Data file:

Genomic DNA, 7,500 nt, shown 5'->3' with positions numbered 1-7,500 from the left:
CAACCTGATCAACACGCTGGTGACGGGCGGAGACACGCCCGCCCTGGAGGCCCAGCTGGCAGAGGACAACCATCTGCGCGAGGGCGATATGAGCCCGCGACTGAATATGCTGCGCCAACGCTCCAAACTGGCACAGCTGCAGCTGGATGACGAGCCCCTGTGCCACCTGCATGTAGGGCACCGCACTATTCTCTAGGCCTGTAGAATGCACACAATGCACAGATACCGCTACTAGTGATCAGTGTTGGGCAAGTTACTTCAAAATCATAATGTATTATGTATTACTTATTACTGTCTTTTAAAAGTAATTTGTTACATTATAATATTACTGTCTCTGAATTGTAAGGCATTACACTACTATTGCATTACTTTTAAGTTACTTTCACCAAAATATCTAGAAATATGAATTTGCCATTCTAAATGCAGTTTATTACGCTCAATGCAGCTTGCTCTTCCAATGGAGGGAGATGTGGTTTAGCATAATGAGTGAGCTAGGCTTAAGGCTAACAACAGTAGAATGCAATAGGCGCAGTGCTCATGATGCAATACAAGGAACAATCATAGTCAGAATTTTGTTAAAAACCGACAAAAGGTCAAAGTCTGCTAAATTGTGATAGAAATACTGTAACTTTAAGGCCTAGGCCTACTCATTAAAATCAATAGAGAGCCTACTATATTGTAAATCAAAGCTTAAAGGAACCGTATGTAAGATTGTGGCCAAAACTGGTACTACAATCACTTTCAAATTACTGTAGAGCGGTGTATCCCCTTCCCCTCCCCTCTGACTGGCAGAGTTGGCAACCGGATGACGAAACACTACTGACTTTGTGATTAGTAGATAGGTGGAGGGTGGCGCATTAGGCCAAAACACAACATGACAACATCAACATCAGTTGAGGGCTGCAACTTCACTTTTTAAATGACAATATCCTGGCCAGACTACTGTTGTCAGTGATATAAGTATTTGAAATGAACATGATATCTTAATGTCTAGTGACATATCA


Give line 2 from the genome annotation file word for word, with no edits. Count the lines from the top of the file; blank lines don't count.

CAACCTGATCAACACGCTGGTGACGGGCGGAGACACGCCCGCCCTGGAGGCCCAGCTGGCAGAGGACAACCATCTGCGCGAGGGCGATATGAGCCCGCGACTGAATATGCTGCGCCAACGCTCCAAACTGGCACAGCTGCAGCTGGATGACGAGCCCCTGTGCCACCTGCATGTAGGGCACCGCACTATTCTCTAGGCCTGTAGAATGCACACAATGCACAGATACCGCTACTAGTGATCAGTGTTGGGCAAGTTACTTCAAAATCATAATGTATTATGTATTACTTATTACTGTCTTTTAAAAGTAATTTGTTACATTATAATATTACTGTCTCTGAATTGTAAGGCATTACACTACTATTGCATTACTTTTAAGTTACTTTCACCAAAATATCTAGAAATATGAATTTGCCATTCTAAATGCAGTTTATTACGCTCAATGCAGCTTGCTCTTCCAATGGAGGGAGATGTGGTTTAGCATAATGAGTGAGCTAGGCTTAAGGCTAACAACAGTAGAATGCAATAGGCGCAGTGCTCATGATGCAATACAAGGAACAATCATAGTCAGAATTTTGTTAAAAACCGACAAAAGGTCAAAGTCTGCTAAATTGTGATAGAAATACTGTAACTTTAAGGCCTAGGCCTACTCATTAAAATCAATAGAGAGCCTACTATATTGTAAATCAAAGCTTAAAGGAACCGTATGTAAGATTGTGGCCAAAACTGGTACTACAATCACTTTCAAATTACTGTAGAGCGGTGTATCCCCTTCCCCTCCCCTCTGACTGGCAGAGTTGGCAACCGGATGACGAAACACTACTGACTTTGTGATTAGTAGATAGGTGGAGGGTGGCGCATTAGGCCAAAACACAACATGACAACATCAACATCAGTTGAGGGCTGCAACTTCACTTTTTAAATGACAATATCCTGGCCAGACTACTGTTGTCAGTGATATAAGTATTTGAAATGAACATGATATCTTAATGTCTAGTGACATATCA